December 10, 2019

Anne Vipond

About Anne Vipond

Anne Vipond is the author of several guidebooks to cruising destinations around the world. She draws on an extensive sailing background to impart her enthusiasm for cruise travel. From her home port of Vancouver, she travels by cruise ship to a wide range of destinations to keep her books current and useful for her cruise readers. Her cruising articles have been published in magazines and newspapers throughout North America and over seas.

Carnival introduces first Roller Coaster at sea!

Carnival’s Mardi Gras will enter service next summer for seven day Caribbean cruises.


Carnival Cruise Line today revealed additional details on BOLT, the first roller coaster at sea, and the centerpiece of the Ultimate Playground, an expansive open-air recreation area on Mardi Gras, set to debut in August 2020.
The announcement was made at the annual International Association of Amusement Parks and Attractions (IAAPA) Conference in Orlando by Carnival Cruise Line President Christine Duffy who was joined by the line’s Chief Fun Officer Shaquille O’Neal. Carnival partnered with industry leader, Munich-based Maurer Rides, to showcase BOLT at IAAPA which brings together innovators from the world’s largest theme parks and attractions.
Duffy revealed that BOLT’s all-electric, motorcycle-inspired vehicles will be adorned with metallic red and blue stripes and an eye-catching yellow lightning bolt. The vehicle will also feature a digital speedometer display and speakers with new sound effects that will activate to enhance the exhilarating, one-of-a-kind experience.

New Carnival Mardi Gras has first at sea roller coaster.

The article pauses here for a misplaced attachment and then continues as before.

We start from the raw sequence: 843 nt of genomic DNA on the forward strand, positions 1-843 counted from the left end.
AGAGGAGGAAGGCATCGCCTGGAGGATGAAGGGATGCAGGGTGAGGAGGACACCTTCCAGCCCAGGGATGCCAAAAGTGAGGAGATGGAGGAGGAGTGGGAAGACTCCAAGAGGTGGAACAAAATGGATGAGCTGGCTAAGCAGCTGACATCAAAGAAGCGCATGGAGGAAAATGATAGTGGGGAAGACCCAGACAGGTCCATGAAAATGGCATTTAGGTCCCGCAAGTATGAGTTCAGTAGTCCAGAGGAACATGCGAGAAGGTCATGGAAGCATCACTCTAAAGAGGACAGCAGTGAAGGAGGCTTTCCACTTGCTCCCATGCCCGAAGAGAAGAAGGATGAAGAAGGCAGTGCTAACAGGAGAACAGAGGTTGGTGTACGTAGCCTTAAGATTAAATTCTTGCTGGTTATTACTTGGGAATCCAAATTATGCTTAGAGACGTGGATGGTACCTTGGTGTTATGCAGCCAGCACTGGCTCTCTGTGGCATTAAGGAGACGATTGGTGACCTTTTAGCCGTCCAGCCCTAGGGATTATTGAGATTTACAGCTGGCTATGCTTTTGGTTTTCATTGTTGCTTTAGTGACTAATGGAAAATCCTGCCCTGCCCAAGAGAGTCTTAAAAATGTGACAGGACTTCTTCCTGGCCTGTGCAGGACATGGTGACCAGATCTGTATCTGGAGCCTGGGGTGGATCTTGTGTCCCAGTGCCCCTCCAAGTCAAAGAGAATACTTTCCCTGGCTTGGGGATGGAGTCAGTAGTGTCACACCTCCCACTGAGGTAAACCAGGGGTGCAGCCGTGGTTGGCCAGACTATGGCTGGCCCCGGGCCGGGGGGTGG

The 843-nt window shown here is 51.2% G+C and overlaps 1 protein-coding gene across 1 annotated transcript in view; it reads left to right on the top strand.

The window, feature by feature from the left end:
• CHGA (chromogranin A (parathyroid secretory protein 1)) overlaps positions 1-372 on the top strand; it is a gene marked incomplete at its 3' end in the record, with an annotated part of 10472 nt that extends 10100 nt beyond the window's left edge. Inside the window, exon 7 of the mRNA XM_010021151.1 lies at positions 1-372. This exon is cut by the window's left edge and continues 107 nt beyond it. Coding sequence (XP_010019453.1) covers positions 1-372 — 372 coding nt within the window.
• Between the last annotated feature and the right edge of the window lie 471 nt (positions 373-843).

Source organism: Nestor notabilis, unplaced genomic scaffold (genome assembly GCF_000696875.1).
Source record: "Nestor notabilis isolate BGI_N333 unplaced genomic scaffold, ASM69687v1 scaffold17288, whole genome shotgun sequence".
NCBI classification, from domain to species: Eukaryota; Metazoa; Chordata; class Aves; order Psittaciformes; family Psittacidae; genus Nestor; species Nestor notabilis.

Cameras will be located along the 800-foot-long track, as well as within the vehicle itself, providing riders with unique photo keepsakes as they take in 360-degree views and race 187 feet above the sea with drops, dips and hairpin turns achieving speeds of up to 40 miles per hour. Guests choose their own speed so no two rides will ever be the same.
“Whether guests want to get an adrenaline rush or take it slow and enjoy the breathtaking views, BOLT will have it all,” said Duffy. “Combining the most talented designers, technicians and attractions professionals in the industry, we’ve taken FUN to a whole new level with this amazing onboard experience that is also a true game changer in our industry.”
BOLT will take center stage in the Ultimate Playground, one of Mardi Gras’ six themed zones, spanning Decks 18-20 and home to the largest WaterWorks aqua park in the Carnival fleet featuring three unique heart-racing slides designed for all-ages fun.
Blue Lightning will offer 312 feet of high-speed twists and turns, while the 229-foot-long Orange Thunder drop-down slide will propel guests into a wet ‘n wild splash zone. Back by popular demand, Carnival’s signature Twister slide encompasses 265 feet of thrills for the young and young at heart. Other features will include a splash-tastic zone just for kids with a 150-gallon PowerDrencher tipping bucket and numerous water toys.